After debuting a piece with the Fairbanks Symphony Orchestra this year, one of Alaska’s youngest composers came home to Haines with a grand-piano-sized problem — a looming concerto competition and no symphony to practice with.

There was one person he could count on to help.

Returning to Haines from the University of Fairbanks for Christmas, 22-year old composer Scott Hansen desperately needed a very specific tool for his work. Luckily, knew where to find one — actually, two.

In her living room, his longtime music teacher Nancy Nash has what he’s looking for.

“We put them in the house right before we had a big fire in 1990. The firemen risked their lives coming in to throw tarps over the pianos. They put the fire out upstairs, but all the hot water came down and would have ruined both pianos.”

Luckily for him, the instruments were saved: he started lessons at seven, for just a half hour every other week. One of nine siblings growing up on a family farm, he was homeschooled until junior year when he convinced the school district to let him take one class: band.

“Coming from Haines, I had a very small window of what music was, what it could be,” Hansen says. “I mean, our high school band had eight people in it. ”

But it was enough to open that small window. Music stopped being a solitary pursuit as he attended Alaska’s student music festivals, and composed for the Haines High School band. The more he played with others, the more he fell in love with music.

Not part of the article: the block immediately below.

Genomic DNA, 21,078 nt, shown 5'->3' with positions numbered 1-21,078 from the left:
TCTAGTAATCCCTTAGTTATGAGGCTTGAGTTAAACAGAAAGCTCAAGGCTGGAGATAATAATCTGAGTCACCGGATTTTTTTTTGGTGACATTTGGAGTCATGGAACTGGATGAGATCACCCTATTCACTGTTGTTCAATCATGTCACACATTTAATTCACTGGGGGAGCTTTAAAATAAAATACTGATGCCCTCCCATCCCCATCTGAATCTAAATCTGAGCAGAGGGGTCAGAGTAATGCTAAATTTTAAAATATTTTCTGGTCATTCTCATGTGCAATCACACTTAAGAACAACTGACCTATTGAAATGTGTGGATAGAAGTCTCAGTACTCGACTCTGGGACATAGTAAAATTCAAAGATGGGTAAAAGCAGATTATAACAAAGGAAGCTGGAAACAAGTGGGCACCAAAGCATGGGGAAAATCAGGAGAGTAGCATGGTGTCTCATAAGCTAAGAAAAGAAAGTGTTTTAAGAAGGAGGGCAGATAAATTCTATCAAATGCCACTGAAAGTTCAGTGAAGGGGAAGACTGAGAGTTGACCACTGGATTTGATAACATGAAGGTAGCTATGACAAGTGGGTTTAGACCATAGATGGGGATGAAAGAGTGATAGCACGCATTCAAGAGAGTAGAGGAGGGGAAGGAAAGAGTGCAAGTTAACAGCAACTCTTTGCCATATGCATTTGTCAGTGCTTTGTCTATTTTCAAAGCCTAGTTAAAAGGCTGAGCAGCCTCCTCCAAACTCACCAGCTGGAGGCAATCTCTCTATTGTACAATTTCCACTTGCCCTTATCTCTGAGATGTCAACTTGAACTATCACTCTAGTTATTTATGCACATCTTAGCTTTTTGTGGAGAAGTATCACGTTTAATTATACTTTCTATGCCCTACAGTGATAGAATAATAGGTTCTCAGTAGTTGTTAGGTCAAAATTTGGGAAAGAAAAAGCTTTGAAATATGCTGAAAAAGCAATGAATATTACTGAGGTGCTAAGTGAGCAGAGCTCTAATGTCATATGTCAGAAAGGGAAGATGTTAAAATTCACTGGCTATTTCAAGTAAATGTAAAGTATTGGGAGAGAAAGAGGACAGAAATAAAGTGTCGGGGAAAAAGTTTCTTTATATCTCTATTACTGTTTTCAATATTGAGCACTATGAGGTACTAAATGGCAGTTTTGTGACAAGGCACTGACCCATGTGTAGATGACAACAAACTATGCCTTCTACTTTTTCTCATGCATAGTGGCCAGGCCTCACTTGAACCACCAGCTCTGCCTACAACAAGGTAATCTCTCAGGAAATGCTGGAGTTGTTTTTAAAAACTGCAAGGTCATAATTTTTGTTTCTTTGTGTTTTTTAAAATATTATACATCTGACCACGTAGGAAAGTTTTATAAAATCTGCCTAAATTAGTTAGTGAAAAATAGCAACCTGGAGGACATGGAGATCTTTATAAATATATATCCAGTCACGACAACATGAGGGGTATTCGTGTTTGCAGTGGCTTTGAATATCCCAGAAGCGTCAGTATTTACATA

That makes sense to Nash. For her, Hansen’s part of a chain that’s genealogical, from her teacher’s teachers all the way down to her youngest students: an extended family of pianists.

“My youngest student, doing a duet with me, you know, Twinkle Twinkle or chopsticks or something, if we are playing side by side on a piano bench, we’re peers,” she says. “We are making music together. If you keep it going, it’s so valuable. And it’s so amazing what can happen.”

Neither of them could have predicted he’d be pulled aside by the chair of the music department last year. Hansen describes the moment.

“He laid it out — ‘The Chancellor’s office wants an orchestral work commissioned.’ And I said, ‘Well, is there any more information?’ And he said, nope, unfortunately, that’s all we have. So it was sort of like . . . . running into the void with your eyes closed.” 

The piece he composed — Centennial Overture — was debuted by the Fairbanks Symphony Orchestra in November. To say that Nash is proud is an understatement.

“If you remember, Scotty, when you did your audition here for Fairbanks —” she says.

“I try not to remember,” he says. She laughs.

“There was a time we never thought we’d get through it,” she says. “I’m recording him, and I’m like, I know you can do this, Scotty.”

Home for the holidays, Hansen needs to practice for a concerto competition in February. He’ll be playing a solo part with a symphony behind him — but in Haines, there’s no symphony at his disposal to practice. The best solution? Two pianos, and a reliable second player.

With a fire burning in the woodstove and an audience of cats, they each sit down at a rescued piano.

Composer Scott Hansen plays a grand piano rescued from a house fire in the 1990s. (Berett Wilber)

“Are you set?” she asks. “I couldn’t do this twice!” They both laugh.

Hansen plays the solo part. Nash plays all the rest.

They’ve already decided they’ll play together next Christmas — and hopefully give a concert. In the meantime, Hansen will head back to Fairbanks to finish his school year, and a new three-part string quartet, with movements Swim, Climb, and Ski — it’s about growing up in Haines, he says.

Editor’s Note: Hansen’s new composition was originally reported as a symphony: he’s actually working on a string quartet.